Explaining the Cosmos is a major reinterpretation of Greek scientific thought before Socrates. Focusing on the scientific tradition of philosophy, Daniel Graham argues that Presocratic philosophy is not a mere patchwork of different schools and styles of thought. Rather, there is a discernible and unified Ionian tradition that dominates Presocratic debates. Graham rejects the common interpretation of the early Ionians as "material monists" and also the view of the later Ionians as desperately trying to save scientific philosophy from Parmenides' criticisms. (...) In Graham's view, Parmenides plays a constructive role in shaping the scientific debates of the fifth century BC. Accordingly, the history of Presocratic philosophy can be seen not as a series of dialectical failures, but rather as a series of theoretical advances that led to empirical discoveries. Indeed, the Ionian tradition can be seen as the origin of the scientific conception of the world that we still hold today. (shrink)
Each of the two major approaches to Aristotle--the unitarian, which understands his work as forming a single, unified system, and the developmentalist, which seeks a sequence of developing ideas--has inherent limitations. This book proposes a synthetic view of Aristotle that sees development as a change between systematic theories. Setting theories of the so-called logical works beside theories of the physical and metaphysical treatises, Graham shows that Aristotle's doctrines fall into two distinct systems of philosophies that are genetically related. This study--the (...) first major alternative to the unitarian approach since Jaeger pioneered the developmentalist method in 1923--provides a sweeping reappraisal of Aristotle's science and metaphysics and a new approach to the problem of substance presented in the Metaphysics. (shrink)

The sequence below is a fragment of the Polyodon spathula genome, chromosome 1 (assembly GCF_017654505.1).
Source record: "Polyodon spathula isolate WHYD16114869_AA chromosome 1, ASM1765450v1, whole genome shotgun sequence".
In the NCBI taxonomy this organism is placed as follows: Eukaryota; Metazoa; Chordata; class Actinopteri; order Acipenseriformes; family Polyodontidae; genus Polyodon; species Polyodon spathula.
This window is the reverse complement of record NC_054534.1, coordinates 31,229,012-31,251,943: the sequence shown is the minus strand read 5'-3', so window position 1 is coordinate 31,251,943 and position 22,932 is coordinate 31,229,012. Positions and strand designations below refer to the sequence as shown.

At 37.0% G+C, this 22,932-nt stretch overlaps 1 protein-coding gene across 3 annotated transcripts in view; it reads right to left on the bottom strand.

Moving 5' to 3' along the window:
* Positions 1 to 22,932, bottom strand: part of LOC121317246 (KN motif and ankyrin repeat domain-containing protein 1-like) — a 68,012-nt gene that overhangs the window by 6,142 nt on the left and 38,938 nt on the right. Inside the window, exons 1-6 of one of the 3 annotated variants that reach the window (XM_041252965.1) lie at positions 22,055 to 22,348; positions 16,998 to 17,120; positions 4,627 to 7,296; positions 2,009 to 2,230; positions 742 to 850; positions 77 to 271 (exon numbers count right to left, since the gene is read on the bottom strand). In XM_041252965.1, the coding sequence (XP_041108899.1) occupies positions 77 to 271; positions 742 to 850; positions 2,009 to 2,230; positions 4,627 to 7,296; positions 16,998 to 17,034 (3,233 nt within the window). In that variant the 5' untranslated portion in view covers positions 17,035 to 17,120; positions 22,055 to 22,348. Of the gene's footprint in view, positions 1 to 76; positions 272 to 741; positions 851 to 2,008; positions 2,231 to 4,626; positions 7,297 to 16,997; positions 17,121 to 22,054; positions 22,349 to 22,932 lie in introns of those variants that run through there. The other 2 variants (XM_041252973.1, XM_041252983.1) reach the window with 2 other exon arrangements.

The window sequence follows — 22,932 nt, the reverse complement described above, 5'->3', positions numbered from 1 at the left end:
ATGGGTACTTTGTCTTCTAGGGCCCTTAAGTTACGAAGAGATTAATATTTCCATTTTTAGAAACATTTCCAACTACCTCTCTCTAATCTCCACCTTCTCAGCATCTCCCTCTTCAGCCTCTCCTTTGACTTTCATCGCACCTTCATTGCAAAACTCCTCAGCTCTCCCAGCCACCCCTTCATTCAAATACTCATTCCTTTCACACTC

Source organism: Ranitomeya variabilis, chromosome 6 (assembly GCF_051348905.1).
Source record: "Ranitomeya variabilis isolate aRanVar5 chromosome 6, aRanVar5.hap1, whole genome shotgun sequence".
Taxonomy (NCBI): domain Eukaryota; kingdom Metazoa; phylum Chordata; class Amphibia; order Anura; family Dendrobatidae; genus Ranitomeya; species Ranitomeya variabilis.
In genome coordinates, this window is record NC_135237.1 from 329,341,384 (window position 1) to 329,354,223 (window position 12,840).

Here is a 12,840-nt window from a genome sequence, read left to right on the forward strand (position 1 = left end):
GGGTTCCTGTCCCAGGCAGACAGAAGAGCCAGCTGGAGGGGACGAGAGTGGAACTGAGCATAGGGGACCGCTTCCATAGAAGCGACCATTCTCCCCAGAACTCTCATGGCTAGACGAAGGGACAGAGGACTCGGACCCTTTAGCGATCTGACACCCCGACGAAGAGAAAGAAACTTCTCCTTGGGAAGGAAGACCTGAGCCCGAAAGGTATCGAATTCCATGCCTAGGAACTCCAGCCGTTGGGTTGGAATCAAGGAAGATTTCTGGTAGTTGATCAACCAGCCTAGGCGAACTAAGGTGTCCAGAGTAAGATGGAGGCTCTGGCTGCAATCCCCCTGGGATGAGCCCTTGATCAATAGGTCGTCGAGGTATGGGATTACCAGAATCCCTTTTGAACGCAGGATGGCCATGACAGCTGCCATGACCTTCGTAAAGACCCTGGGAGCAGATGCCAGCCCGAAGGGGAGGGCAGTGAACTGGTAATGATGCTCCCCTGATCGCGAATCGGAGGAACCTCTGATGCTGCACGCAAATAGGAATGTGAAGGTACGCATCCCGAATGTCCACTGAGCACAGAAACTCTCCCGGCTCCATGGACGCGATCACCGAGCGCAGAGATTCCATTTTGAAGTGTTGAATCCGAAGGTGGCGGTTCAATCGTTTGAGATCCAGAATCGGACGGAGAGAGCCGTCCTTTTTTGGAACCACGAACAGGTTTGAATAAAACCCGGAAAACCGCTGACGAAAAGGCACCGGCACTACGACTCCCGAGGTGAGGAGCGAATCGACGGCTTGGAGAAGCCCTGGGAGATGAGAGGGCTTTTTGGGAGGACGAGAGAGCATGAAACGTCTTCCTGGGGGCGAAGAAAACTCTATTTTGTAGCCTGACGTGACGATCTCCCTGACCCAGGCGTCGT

This handbook brings together leading international scholars to study the diverse figures, movements, and approaches that constitute Presocratic philosophy. More than a survey of scholarship, this study presents new interpretations and evaluations of the Presocratics' accomplishments, from Thales to the sophists and from theology to science.
In Science before Socrates, Daniel W. Graham argues against the belief that the Presocratic philosophers did not produce any empirical science and that the first major Greek science, astronomy, did not develop until at least the time of Plato. Instead, Graham proposes that the advances made by Presocratic philosophers in the study of astronomy deserve to be considered as scientific contributions.
The founder of atomic theory, according to Aristotle and Theophrastus, is Leucippus. His very existence has been called into question. Three of the best minds of nineteenth-century scholarship were embroiled in a vehement debate on this question, which thereupon became a cause célèbre, with scholars weighing in on both sides for the next half century. Ultimately this debate seems to have ended in stalemate and exhaustion rather than in any clear-cut decision. After briefly reviewing the debate, this article argues that (...) there are indications of an atomic theory different from Democritus's that can plausibly be attributed to Leucippus. It considers indications that the atomic theory was known in the mid-fifth century, and then tentatively explores Leucippus's contributions to atomism in a way that will illuminate Democritus's contributions. (shrink)